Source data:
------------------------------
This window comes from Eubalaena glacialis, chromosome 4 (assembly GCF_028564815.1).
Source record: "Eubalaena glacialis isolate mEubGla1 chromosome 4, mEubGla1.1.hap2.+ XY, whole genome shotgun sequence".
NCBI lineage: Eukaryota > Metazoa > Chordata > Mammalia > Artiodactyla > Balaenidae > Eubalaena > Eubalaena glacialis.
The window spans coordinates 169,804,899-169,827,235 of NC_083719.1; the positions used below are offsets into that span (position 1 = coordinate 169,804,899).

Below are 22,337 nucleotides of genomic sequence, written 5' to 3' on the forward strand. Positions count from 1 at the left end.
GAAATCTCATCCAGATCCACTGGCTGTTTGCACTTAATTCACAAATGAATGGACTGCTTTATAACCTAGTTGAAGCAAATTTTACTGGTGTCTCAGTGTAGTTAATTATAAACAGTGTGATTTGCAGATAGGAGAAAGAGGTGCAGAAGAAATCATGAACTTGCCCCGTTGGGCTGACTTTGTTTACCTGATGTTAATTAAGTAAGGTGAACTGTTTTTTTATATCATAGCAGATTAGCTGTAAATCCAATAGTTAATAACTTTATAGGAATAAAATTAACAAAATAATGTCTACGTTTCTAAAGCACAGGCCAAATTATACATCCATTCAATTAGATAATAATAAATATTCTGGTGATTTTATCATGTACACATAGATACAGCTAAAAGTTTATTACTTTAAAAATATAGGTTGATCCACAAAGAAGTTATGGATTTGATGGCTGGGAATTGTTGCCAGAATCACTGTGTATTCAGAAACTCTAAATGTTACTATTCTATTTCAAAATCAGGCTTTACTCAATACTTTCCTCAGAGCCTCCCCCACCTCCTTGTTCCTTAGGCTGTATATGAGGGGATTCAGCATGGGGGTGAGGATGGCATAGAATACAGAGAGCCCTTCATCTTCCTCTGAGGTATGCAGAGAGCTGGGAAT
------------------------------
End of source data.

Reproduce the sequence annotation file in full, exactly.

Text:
This window comes from Eubalaena glacialis, chromosome 4 (assembly GCF_028564815.1).
Source record: "Eubalaena glacialis isolate mEubGla1 chromosome 4, mEubGla1.1.hap2.+ XY, whole genome shotgun sequence".
NCBI lineage: Eukaryota > Metazoa > Chordata > Mammalia > Artiodactyla > Balaenidae > Eubalaena > Eubalaena glacialis.
The window spans coordinates 169,804,899-169,827,235 of NC_083719.1; the positions used below are offsets into that span (position 1 = coordinate 169,804,899).

Below are 22,337 nucleotides of genomic sequence, written 5' to 3' on the forward strand. Positions count from 1 at the left end.
GAAATCTCATCCAGATCCACTGGCTGTTTGCACTTAATTCACAAATGAATGGACTGCTTTATAACCTAGTTGAAGCAAATTTTACTGGTGTCTCAGTGTAGTTAATTATAAACAGTGTGATTTGCAGATAGGAGAAAGAGGTGCAGAAGAAATCATGAACTTGCCCCGTTGGGCTGACTTTGTTTACCTGATGTTAATTAAGTAAGGTGAACTGTTTTTTTATATCATAGCAGATTAGCTGTAAATCCAATAGTTAATAACTTTATAGGAATAAAATTAACAAAATAATGTCTACGTTTCTAAAGCACAGGCCAAATTATACATCCATTCAATTAGATAATAATAAATATTCTGGTGATTTTATCATGTACACATAGATACAGCTAAAAGTTTATTACTTTAAAAATATAGGTTGATCCACAAAGAAGTTATGGATTTGATGGCTGGGAATTGTTGCCAGAATCACTGTGTATTCAGAAACTCTAAATGTTACTATTCTATTTCAAAATCAGGCTTTACTCAATACTTTCCTCAGAGCCTCCCCCACCTCCTTGTTCCTTAGGCTGTATATGAGGGGATTCAGCATGGGGGTGAGGATGGCATAGAATACAGAGAGCCCTTCATCTTCCTCTGAGGTATGCAGAGAGCTGGGAAT